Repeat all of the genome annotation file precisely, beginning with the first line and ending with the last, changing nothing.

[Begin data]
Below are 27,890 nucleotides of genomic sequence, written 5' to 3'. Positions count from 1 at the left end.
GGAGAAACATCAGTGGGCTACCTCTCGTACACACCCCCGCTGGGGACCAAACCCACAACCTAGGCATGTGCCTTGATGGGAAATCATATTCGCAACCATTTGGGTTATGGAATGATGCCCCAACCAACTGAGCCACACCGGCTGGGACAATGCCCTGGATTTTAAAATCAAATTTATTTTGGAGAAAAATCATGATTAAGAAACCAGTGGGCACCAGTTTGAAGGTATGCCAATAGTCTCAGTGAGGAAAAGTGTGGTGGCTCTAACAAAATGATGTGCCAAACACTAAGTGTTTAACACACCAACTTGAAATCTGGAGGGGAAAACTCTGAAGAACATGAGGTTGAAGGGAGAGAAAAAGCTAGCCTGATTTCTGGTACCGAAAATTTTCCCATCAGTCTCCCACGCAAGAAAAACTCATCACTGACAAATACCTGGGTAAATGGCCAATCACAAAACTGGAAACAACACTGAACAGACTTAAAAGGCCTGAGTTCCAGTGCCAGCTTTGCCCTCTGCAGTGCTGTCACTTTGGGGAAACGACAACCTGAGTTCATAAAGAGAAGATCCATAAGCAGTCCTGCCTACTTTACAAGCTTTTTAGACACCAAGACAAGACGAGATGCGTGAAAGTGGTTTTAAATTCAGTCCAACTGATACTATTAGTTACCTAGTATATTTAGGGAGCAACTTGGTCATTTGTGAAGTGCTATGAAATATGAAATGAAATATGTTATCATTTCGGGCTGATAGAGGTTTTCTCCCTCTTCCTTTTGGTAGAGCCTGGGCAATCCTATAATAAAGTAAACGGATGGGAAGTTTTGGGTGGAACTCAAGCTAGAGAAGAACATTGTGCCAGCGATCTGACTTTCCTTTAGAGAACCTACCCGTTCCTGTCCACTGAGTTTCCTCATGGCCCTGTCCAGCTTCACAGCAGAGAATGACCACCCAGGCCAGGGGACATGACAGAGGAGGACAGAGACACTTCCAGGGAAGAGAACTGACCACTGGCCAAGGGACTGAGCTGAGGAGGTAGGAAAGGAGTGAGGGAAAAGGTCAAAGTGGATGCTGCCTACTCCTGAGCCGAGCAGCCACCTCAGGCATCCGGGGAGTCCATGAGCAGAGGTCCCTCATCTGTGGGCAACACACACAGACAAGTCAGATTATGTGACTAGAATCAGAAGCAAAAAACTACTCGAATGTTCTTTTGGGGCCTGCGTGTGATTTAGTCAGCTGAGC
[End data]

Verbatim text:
Below are 27,890 nucleotides of genomic sequence, written 5' to 3'. Positions count from 1 at the left end.
GGAGAAACATCAGTGGGCTACCTCTCGTACACACCCCCGCTGGGGACCAAACCCACAACCTAGGCATGTGCCTTGATGGGAAATCATATTCGCAACCATTTGGGTTATGGAATGATGCCCCAACCAACTGAGCCACACCGGCTGGGACAATGCCCTGGATTTTAAAATCAAATTTATTTTGGAGAAAAATCATGATTAAGAAACCAGTGGGCACCAGTTTGAAGGTATGCCAATAGTCTCAGTGAGGAAAAGTGTGGTGGCTCTAACAAAATGATGTGCCAAACACTAAGTGTTTAACACACCAACTTGAAATCTGGAGGGGAAAACTCTGAAGAACATGAGGTTGAAGGGAGAGAAAAAGCTAGCCTGATTTCTGGTACCGAAAATTTTCCCATCAGTCTCCCACGCAAGAAAAACTCATCACTGACAAATACCTGGGTAAATGGCCAATCACAAAACTGGAAACAACACTGAACAGACTTAAAAGGCCTGAGTTCCAGTGCCAGCTTTGCCCTCTGCAGTGCTGTCACTTTGGGGAAACGACAACCTGAGTTCATAAAGAGAAGATCCATAAGCAGTCCTGCCTACTTTACAAGCTTTTTAGACACCAAGACAAGACGAGATGCGTGAAAGTGGTTTTAAATTCAGTCCAACTGATACTATTAGTTACCTAGTATATTTAGGGAGCAACTTGGTCATTTGTGAAGTGCTATGAAATATGAAATGAAATATGTTATCATTTCGGGCTGATAGAGGTTTTCTCCCTCTTCCTTTTGGTAGAGCCTGGGCAATCCTATAATAAAGTAAACGGATGGGAAGTTTTGGGTGGAACTCAAGCTAGAGAAGAACATTGTGCCAGCGATCTGACTTTCCTTTAGAGAACCTACCCGTTCCTGTCCACTGAGTTTCCTCATGGCCCTGTCCAGCTTCACAGCAGAGAATGACCACCCAGGCCAGGGGACATGACAGAGGAGGACAGAGACACTTCCAGGGAAGAGAACTGACCACTGGCCAAGGGACTGAGCTGAGGAGGTAGGAAAGGAGTGAGGGAAAAGGTCAAAGTGGATGCTGCCTACTCCTGAGCCGAGCAGCCACCTCAGGCATCCGGGGAGTCCATGAGCAGAGGTCCCTCATCTGTGGGCAACACACACAGACAAGTCAGATTATGTGACTAGAATCAGAAGCAAAAAACTACTCGAATGTTCTTTTGGGGCCTGCGTGTGATTTAGTCAGCTGAGC